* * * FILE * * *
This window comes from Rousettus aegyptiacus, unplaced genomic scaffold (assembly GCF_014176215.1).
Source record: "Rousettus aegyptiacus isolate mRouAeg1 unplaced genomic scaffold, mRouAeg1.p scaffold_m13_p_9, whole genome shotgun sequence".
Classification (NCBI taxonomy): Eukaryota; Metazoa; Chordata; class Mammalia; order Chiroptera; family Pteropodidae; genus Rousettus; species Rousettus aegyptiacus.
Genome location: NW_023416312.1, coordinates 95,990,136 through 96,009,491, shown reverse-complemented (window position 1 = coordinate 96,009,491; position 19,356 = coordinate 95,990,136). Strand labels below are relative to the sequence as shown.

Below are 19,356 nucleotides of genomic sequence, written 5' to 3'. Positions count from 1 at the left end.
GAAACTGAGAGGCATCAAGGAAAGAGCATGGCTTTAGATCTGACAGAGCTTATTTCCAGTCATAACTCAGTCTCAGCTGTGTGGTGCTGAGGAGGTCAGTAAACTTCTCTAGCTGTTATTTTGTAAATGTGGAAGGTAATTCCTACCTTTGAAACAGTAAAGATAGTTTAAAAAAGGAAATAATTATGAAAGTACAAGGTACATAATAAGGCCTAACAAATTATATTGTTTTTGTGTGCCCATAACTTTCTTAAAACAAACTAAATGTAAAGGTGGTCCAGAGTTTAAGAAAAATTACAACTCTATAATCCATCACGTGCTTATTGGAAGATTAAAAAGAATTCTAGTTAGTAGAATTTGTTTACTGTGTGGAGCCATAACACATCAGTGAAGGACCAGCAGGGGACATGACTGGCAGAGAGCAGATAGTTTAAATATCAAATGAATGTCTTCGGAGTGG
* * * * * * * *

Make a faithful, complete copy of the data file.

This window comes from Rousettus aegyptiacus, unplaced genomic scaffold (assembly GCF_014176215.1).
Source record: "Rousettus aegyptiacus isolate mRouAeg1 unplaced genomic scaffold, mRouAeg1.p scaffold_m13_p_9, whole genome shotgun sequence".
Classification (NCBI taxonomy): Eukaryota; Metazoa; Chordata; class Mammalia; order Chiroptera; family Pteropodidae; genus Rousettus; species Rousettus aegyptiacus.
Genome location: NW_023416312.1, coordinates 95,990,136 through 96,009,491, shown reverse-complemented (window position 1 = coordinate 96,009,491; position 19,356 = coordinate 95,990,136). Strand labels below are relative to the sequence as shown.

Below are 19,356 nucleotides of genomic sequence, written 5' to 3'. Positions count from 1 at the left end.
GAAACTGAGAGGCATCAAGGAAAGAGCATGGCTTTAGATCTGACAGAGCTTATTTCCAGTCATAACTCAGTCTCAGCTGTGTGGTGCTGAGGAGGTCAGTAAACTTCTCTAGCTGTTATTTTGTAAATGTGGAAGGTAATTCCTACCTTTGAAACAGTAAAGATAGTTTAAAAAAGGAAATAATTATGAAAGTACAAGGTACATAATAAGGCCTAACAAATTATATTGTTTTTGTGTGCCCATAACTTTCTTAAAACAAACTAAATGTAAAGGTGGTCCAGAGTTTAAGAAAAATTACAACTCTATAATCCATCACGTGCTTATTGGAAGATTAAAAAGAATTCTAGTTAGTAGAATTTGTTTACTGTGTGGAGCCATAACACATCAGTGAAGGACCAGCAGGGGACATGACTGGCAGAGAGCAGATAGTTTAAATATCAAATGAATGTCTTCGGAGTGG